The story of `The Land of the Dead' takes place after the abrupt departure of Tegan in the previous story 'Time-Flight'. The Doctor and Nyssa are about to have their first set of adventures.

Their first port of call is in Alaska where they arrive in 1964. During a snowstorm, the TARDIS almost collides with a plane before they dematerialise and jump ahead 30 years in the future in 1994. The TARDIS detects energy readings within a small vicinity of Alaska. Wrapping themselves warm, they go outside to explore and in a run in with some mysterious creatures, the Doctor and Nyssa race to the house of millionaire Shaun Brett. They take refuge, but strange things occur and it isn't long that creatures with flesh-bones start coming out and terrorise the house inhabitants.

I really like this story by Stephen Cole, who would later write the Tenth Doctor novel `The Feast of the Drowned'. The story kept me in check and it was gripping to listen to with the Doctor and Nyssa. The sound effects and music is pretty atmospheric. I didn't fully understand what the Permian skeletal creatures were, but hearing them was pretty eerie and scary. The setting of Alaska made it more appealing and adventurous especially when the Doctor and Nyssa tread the snowy landscapes and it has the feel of a base-under-siege type of story about it.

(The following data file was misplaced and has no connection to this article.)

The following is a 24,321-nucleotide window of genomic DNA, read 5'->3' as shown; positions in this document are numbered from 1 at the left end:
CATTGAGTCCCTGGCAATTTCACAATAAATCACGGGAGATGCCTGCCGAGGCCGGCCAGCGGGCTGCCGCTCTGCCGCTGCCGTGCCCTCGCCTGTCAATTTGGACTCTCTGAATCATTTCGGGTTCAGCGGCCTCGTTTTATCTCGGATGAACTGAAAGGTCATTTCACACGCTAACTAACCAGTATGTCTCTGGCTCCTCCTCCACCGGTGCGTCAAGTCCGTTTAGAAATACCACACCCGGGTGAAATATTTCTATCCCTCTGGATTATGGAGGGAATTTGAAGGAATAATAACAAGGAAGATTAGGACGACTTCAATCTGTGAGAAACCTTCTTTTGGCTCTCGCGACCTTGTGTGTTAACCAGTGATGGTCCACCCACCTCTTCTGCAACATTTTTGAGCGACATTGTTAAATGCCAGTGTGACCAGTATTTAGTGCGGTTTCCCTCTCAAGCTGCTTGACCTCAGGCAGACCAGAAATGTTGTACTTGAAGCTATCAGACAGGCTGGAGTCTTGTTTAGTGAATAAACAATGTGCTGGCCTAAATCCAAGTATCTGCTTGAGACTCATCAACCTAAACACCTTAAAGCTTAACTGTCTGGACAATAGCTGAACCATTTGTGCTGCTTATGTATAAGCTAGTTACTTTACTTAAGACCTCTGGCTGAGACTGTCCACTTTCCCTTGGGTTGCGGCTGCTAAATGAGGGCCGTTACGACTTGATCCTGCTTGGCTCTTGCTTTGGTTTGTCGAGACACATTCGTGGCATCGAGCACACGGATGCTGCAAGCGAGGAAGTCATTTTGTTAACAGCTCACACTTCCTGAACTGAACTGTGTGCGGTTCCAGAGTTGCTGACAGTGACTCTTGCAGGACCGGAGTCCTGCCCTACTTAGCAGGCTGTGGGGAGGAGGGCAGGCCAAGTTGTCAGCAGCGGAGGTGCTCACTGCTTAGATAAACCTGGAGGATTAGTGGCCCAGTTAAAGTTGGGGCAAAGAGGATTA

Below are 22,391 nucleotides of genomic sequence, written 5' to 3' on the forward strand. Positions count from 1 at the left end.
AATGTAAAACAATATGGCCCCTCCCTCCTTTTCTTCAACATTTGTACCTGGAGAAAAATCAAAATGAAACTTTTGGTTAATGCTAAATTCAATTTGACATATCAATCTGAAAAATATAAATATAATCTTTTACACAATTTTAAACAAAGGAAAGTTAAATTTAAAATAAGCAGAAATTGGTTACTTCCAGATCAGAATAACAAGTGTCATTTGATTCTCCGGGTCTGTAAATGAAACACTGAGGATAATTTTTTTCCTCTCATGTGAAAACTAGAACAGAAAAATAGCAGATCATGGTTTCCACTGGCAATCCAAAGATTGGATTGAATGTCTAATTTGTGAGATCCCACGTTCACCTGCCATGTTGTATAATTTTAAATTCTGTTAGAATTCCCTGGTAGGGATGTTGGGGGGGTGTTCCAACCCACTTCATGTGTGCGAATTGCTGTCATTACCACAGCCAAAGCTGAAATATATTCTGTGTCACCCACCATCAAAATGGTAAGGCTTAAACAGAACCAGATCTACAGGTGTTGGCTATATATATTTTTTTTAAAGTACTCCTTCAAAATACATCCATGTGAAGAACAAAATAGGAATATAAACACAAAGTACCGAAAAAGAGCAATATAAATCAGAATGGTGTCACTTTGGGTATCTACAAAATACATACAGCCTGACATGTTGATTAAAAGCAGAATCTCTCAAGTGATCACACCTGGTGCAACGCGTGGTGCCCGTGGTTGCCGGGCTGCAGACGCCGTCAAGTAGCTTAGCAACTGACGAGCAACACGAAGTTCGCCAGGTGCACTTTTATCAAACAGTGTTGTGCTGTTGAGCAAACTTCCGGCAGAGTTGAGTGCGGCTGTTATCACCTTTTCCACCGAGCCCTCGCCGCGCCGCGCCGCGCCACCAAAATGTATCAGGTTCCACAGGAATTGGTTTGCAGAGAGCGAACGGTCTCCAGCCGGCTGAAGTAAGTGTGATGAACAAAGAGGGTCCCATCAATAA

This is a great story for Nyssa and Sarah Sutton is absolutely tremendous. This is Sarah's first Big Finish audio and she has fond memories of recording it. I remember Sarah mentioning at conventions and in a DVD interview about the first day's recording with everyone so awed by her and Peter slipping back into their characters like they've never been away. Sarah sounds exactly the same as he was as Nyssa when she played her on TV. Her voice hasn't changed a bit as she sounds so young and beautiful. Sarah's chemistry with Peter is still the same and like the camaraderie they share as this is where for Sarah a long line of audios with Big Finish begins.